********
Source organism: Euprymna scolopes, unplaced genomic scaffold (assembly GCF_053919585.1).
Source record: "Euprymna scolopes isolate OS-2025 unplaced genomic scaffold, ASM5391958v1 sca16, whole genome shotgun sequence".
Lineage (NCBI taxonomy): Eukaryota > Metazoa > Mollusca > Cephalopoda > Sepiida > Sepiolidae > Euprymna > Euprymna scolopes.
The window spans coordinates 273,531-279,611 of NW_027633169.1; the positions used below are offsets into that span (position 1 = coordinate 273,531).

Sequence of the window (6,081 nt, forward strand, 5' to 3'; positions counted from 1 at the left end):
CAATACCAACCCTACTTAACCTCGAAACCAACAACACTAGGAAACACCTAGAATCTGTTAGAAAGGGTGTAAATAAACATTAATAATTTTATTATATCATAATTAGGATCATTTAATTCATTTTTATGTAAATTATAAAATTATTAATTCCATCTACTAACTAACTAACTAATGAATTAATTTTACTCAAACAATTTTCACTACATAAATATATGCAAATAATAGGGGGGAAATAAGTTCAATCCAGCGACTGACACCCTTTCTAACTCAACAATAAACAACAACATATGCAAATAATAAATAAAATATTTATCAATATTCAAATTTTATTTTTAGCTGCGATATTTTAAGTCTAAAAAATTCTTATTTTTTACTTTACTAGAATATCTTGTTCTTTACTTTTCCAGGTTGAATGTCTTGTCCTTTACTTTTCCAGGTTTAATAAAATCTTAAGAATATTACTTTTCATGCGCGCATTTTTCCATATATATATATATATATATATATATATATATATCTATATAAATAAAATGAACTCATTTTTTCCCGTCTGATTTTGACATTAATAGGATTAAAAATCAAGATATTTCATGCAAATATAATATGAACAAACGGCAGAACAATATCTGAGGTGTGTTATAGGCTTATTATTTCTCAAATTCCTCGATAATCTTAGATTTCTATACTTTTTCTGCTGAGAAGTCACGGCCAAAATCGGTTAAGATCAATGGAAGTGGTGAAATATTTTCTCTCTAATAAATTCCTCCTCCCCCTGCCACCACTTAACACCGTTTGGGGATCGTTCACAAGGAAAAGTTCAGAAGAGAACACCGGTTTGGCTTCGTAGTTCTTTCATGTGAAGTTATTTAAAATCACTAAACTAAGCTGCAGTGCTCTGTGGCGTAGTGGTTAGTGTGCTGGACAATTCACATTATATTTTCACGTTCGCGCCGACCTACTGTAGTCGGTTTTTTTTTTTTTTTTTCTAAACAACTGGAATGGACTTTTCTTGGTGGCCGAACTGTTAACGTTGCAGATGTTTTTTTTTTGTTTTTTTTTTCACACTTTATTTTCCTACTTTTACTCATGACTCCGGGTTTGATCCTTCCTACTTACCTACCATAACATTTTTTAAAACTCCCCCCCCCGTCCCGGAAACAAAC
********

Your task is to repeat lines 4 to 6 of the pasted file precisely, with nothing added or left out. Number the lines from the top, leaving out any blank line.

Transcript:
The window spans coordinates 273,531-279,611 of NW_027633169.1; the positions used below are offsets into that span (position 1 = coordinate 273,531).

Sequence of the window (6,081 nt, forward strand, 5' to 3'; positions counted from 1 at the left end):
CAATACCAACCCTACTTAACCTCGAAACCAACAACACTAGGAAACACCTAGAATCTGTTAGAAAGGGTGTAAATAAACATTAATAATTTTATTATATCATAATTAGGATCATTTAATTCATTTTTATGTAAATTATAAAATTATTAATTCCATCTACTAACTAACTAACTAATGAATTAATTTTACTCAAACAATTTTCACTACATAAATATATGCAAATAATAGGGGGGAAATAAGTTCAATCCAGCGACTGACACCCTTTCTAACTCAACAATAAACAACAACATATGCAAATAATAAATAAAATATTTATCAATATTCAAATTTTATTTTTAGCTGCGATATTTTAAGTCTAAAAAATTCTTATTTTTTACTTTACTAGAATATCTTGTTCTTTACTTTTCCAGGTTGAATGTCTTGTCCTTTACTTTTCCAGGTTTAATAAAATCTTAAGAATATTACTTTTCATGCGCGCATTTTTCCATATATATATATATATATATATATATATATATATCTATATAAATAAAATGAACTCATTTTTTCCCGTCTGATTTTGACATTAATAGGATTAAAAATCAAGATATTTCATGCAAATATAATATGAACAAACGGCAGAACAATATCTGAGGTGTGTTATAGGCTTATTATTTCTCAAATTCCTCGATAATCTTAGATTTCTATACTTTTTCTGCTGAGAAGTCACGGCCAAAATCGGTTAAGATCAATGGAAGTGGTGAAATATTTTCTCTCTAATAAATTCCTCCTCCCCCTGCCACCACTTAACACCGTTTGGGGATCGTTCACAAGGAAAAGTTCAGAAGAGAACACCGGTTTGGCTTCGTAGTTCTTTCATGTGAAGTTATTTAAAATCACTAAACTAAGCTGCAGTGCTCTGTGGCGTAGTGGTTAGTGTGCTGGACAATTCACATTATATTTTCACGTTCGCGCCGACCTACTGTAGTCGGTTTTTTTTTTTTTTTTTCTAAACAACTGGAATGGACTTTTCTTGGTGGCCGAACTGTTAACGTTGCAGATGTTTTTTTTTTGTTTTTTTTTTCACACTTTATTTTCCTACTTTTACTCATGACTCCGGGTTTGATCCTTCCTACTTACCTACCATAACATTTTTTAAAACTCCCCCCCCCGTCCCGGAAACAAAC